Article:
Another frequent guest, artist and activist Shelley Buonaiuto, wrote: “Someone wrote into Dan Savage that it should be ‘sha,’ pronounced like ‘the.’ He said OK, but … was too close to she. So I was thinking, umm … what about ‘um’? Maybe too much like ‘him’? So maybe ‘uh’ … give the book to ‘uh’ … it might catch on … except in Brooklyn, Boston or England where it would be heard as ‘her.’
“Whatever it is, it must be respectful … what about ‘san’? Like the term of respect in Japan? It’s bigender. ‘As a rule of thumb, in Japanese business life, the surname name is always followed by the honorific suffix “san” (meaning ‘dear’ or actually ‘honorable Mr./Ms.’),’” according to Japan Consulting Office.
I’m not opposed to this idea at all, though considering how hard it is for some Americans to adjust to one fairly recent Japanese custom (wearing masks in public, especially during epidemics/pandemics), it would probably be even tougher to get them to accept an old Japanese custom. Especially if it means being respectful.
Friend and social scientist Earl Babbie noted on my blog: “On gender, as you may recall, I favor using the third-person plural when gender is unknown: ‘When a student comes to office hours, I have them sit here.’ (Once more, I said it and the world didn’t end.)”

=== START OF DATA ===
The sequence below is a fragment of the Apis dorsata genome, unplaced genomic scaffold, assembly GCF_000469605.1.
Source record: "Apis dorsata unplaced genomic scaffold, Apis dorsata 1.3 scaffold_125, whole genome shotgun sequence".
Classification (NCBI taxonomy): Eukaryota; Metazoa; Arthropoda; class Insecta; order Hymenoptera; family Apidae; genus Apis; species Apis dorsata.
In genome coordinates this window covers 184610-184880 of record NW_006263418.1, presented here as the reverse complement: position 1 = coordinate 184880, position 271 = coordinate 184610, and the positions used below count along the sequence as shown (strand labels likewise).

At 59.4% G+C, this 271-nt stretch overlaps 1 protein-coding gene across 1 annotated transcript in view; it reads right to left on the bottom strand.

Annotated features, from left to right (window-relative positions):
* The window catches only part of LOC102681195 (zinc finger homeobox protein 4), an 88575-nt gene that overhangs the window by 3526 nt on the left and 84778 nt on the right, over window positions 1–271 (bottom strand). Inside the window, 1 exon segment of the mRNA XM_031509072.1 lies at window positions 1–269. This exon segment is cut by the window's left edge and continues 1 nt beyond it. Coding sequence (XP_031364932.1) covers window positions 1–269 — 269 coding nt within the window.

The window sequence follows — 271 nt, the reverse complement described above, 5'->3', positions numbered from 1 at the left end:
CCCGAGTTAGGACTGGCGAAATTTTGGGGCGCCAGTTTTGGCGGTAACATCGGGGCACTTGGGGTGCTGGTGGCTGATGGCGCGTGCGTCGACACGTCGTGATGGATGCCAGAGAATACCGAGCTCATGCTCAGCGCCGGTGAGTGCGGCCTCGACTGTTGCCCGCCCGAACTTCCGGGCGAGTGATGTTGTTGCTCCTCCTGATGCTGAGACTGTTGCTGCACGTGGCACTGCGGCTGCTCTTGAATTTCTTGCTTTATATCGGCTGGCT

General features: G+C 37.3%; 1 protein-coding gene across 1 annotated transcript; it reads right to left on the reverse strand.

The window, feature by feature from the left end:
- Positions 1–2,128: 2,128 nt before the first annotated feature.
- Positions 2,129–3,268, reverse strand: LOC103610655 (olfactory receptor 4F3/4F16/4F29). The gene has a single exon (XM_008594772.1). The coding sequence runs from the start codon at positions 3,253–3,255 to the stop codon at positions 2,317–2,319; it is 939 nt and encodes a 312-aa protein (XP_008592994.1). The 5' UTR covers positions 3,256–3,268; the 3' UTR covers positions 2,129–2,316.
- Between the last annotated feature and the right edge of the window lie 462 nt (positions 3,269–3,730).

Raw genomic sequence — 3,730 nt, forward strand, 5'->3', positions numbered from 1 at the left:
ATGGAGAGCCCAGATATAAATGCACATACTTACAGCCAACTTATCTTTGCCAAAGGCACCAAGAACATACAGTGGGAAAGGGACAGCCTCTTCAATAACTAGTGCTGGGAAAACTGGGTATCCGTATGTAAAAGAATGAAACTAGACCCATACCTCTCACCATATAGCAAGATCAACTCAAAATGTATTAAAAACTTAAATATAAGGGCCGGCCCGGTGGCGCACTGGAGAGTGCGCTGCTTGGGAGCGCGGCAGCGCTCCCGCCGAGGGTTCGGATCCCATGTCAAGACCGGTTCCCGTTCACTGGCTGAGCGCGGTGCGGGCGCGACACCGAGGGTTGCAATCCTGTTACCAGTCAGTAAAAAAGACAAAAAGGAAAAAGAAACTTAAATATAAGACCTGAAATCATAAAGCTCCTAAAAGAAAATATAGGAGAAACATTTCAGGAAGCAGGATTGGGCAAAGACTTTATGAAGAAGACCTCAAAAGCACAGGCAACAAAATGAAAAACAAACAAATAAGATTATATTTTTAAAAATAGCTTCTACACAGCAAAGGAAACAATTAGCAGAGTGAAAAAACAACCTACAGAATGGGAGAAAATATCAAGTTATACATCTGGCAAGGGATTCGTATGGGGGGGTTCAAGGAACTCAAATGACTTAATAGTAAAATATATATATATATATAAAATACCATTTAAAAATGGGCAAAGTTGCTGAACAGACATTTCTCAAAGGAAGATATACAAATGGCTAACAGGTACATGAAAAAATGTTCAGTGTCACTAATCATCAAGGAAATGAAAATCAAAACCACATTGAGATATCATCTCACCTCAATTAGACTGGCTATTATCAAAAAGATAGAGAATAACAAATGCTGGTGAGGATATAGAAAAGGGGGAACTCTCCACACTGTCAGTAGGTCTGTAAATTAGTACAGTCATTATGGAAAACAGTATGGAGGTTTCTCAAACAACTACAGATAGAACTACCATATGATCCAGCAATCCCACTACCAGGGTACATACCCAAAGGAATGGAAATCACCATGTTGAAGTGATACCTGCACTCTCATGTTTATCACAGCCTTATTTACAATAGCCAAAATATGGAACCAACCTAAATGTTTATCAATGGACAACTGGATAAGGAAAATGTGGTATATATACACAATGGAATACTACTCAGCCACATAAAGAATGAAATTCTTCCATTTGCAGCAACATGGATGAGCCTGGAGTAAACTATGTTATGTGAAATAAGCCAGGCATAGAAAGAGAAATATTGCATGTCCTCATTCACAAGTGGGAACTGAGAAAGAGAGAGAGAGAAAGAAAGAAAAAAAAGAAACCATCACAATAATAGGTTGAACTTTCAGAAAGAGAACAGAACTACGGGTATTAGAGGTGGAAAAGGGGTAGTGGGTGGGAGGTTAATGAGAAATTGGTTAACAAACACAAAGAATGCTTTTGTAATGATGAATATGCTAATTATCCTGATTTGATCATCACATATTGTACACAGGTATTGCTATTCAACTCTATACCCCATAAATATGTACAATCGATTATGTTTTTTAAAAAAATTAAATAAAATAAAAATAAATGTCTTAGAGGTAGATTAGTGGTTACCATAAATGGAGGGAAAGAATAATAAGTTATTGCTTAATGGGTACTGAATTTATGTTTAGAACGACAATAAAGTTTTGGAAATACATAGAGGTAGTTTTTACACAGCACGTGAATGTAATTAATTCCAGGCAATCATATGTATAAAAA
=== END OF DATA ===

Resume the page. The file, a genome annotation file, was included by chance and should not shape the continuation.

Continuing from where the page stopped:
Fellow blogger Susan Richards said: “[E]xcept for constructions similar to Babbie’s example, I’ll probably not be using ‘they’ as a singular pronoun. (I’m old and set in my ways.) I’ve read too many examples of that usage that were either ridiculous or impossible to understand. If we could invent ‘Ms.’ when it became necessary, we can invent a new singular pronoun.”
There are pronouns, but I haven’t seem many of them in use. Devin-Norelle wrote on them.com: “Gender-neutral pronouns aren’t a fad, and they aren’t new, either. Throughout the history of the English language, pronouns have evolved to adapt to the circumstances of the times. The plural ‘they’ shifted to a singular ‘they’ several centuries ago, when writers went in search of a more gender-neutral pronoun; multiple gender-neutral pronouns have come about since and been embraced by members of the trans and nonbinary communities. Third-person pronouns like ‘xe/xem’ or ‘ze/zim’ are growing increasingly popular. Likewise, it is becoming more common for people to avoid using pronouns altogether, and instead just use their name in all circumstances.
“This gain in popularity reflects both a need for more inclusivity in the language we use and a desire to keep us all connected. When trans people like myself hear others use gender-neutral pronouns, whether in regards to other people or when referring to us directly, we feel seen. It’s an acknowledgement and recognition of our existence. The usage of these pronouns and names validates both our identities and experiences, and helps us to continue feeling connected to others, as the culture surrounding us continues to shift and evolve.”